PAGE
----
[Skip to Content]
[Skip to Content Landing]
November 27, 1991

The Eternal Battle of Sex vs Gender-Reply

Author Affiliations

American Medical Association Chicago, Ill

American Medical Association Chicago, Ill

JAMA. 1991;266(20):2833. doi:10.1001/jama.1991.03470200045027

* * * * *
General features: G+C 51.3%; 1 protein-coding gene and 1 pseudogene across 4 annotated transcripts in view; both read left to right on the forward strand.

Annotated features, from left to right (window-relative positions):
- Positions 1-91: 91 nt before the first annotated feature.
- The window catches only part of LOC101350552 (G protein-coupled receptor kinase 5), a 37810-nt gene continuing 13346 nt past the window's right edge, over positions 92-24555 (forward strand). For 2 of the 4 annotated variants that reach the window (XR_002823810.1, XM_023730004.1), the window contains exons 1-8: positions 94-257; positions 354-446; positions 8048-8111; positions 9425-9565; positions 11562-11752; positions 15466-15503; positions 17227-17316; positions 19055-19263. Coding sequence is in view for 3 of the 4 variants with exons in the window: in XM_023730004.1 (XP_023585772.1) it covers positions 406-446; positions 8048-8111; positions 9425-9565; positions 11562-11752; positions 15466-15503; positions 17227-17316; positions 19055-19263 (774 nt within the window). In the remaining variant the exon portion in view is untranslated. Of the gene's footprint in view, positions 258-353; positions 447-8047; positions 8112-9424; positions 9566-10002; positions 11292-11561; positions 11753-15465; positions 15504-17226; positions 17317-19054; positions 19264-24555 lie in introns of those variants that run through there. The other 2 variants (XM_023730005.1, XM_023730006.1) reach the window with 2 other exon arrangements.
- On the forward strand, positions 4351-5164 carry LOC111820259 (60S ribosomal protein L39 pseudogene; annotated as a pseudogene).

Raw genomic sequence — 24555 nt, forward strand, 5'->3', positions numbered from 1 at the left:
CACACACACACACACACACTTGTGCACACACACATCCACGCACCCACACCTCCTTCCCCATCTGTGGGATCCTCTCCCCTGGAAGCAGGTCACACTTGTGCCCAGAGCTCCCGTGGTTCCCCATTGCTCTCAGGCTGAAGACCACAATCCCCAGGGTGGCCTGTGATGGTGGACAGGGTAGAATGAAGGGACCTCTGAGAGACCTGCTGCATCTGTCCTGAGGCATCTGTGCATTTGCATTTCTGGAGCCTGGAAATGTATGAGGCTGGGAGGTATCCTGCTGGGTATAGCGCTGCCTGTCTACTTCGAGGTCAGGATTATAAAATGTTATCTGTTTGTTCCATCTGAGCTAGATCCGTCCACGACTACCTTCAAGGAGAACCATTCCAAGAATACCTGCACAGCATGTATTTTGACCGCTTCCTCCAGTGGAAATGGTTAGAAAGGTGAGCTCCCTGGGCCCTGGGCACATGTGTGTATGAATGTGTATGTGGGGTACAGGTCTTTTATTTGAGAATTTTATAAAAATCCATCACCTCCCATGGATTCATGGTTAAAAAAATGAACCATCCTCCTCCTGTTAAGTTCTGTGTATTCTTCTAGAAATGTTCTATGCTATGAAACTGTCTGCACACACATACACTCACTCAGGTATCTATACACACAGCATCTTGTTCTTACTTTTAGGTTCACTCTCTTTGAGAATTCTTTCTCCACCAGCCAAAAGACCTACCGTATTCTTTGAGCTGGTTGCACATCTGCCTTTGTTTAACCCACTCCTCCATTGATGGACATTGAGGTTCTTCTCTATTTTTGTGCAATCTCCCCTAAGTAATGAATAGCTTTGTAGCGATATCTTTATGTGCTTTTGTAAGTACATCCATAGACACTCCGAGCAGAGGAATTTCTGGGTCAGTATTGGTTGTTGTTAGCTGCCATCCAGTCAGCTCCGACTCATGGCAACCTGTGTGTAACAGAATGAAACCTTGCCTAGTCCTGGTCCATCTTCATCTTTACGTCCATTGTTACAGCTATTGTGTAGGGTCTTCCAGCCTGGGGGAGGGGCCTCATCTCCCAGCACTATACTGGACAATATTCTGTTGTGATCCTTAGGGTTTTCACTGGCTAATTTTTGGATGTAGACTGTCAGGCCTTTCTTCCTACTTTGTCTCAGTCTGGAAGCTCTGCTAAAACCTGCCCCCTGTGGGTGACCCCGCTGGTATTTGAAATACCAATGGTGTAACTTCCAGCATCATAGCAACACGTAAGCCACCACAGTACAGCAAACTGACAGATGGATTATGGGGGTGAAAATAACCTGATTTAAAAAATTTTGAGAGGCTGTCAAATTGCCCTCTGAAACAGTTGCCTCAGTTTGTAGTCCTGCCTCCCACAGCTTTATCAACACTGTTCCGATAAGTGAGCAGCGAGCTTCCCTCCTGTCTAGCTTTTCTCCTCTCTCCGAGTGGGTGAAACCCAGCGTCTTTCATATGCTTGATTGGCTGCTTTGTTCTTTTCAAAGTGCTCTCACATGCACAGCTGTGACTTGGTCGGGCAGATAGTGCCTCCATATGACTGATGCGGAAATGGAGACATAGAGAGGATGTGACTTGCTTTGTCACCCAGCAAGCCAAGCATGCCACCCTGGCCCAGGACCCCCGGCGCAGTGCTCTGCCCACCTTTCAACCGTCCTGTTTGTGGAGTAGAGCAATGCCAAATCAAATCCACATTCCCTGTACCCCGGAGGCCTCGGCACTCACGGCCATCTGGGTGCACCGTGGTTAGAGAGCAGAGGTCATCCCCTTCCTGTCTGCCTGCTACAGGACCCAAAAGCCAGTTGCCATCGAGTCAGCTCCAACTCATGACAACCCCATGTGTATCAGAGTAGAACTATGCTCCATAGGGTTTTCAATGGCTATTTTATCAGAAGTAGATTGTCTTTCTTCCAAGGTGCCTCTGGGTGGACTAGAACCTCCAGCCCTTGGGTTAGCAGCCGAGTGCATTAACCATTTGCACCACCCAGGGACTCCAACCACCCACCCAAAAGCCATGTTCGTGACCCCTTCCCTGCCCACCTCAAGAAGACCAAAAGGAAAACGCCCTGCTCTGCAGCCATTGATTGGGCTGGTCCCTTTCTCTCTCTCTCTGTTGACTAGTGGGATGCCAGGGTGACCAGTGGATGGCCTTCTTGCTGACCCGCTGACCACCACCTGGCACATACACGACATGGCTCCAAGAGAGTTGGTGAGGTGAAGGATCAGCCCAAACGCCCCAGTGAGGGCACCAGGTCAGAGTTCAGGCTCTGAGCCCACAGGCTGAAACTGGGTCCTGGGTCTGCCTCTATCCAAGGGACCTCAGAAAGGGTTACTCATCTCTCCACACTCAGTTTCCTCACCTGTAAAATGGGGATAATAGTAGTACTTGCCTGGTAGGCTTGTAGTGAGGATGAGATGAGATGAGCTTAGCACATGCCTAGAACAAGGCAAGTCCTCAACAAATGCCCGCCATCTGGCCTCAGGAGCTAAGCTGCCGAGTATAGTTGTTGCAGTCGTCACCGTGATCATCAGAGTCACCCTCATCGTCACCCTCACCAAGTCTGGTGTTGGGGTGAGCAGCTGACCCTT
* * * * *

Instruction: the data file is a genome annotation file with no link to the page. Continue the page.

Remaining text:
In Reply.  —Before addressing the interesting question raised by Ms Fletcher, I would like to point out that the material from "Instructions for Preparing Structured Abstracts"1 that is objected to as incorrect usage is adapted from another source (see the footnote on page 42).That aside, the distinction between gender and sex is an interesting one. Although Webster's2 gives "sex" as the first meaning of gender, the definition of sex includes no mention of gender. Bernstein, in The Careful Writer,3 concurs with Ms Fletcher on the proper use of gender: "Gender is a grammatical term, denoting (in English) whether words pertaining to a noun or pronoun are classed as masculine, feminine, or neuter. It is not a substitute for sex (but, then, what is?)." Miller and Swift, in The Handbook of Nonsexist Writing,4 refer to two aspects of gender, making a distinction between "grammatical" and "natural"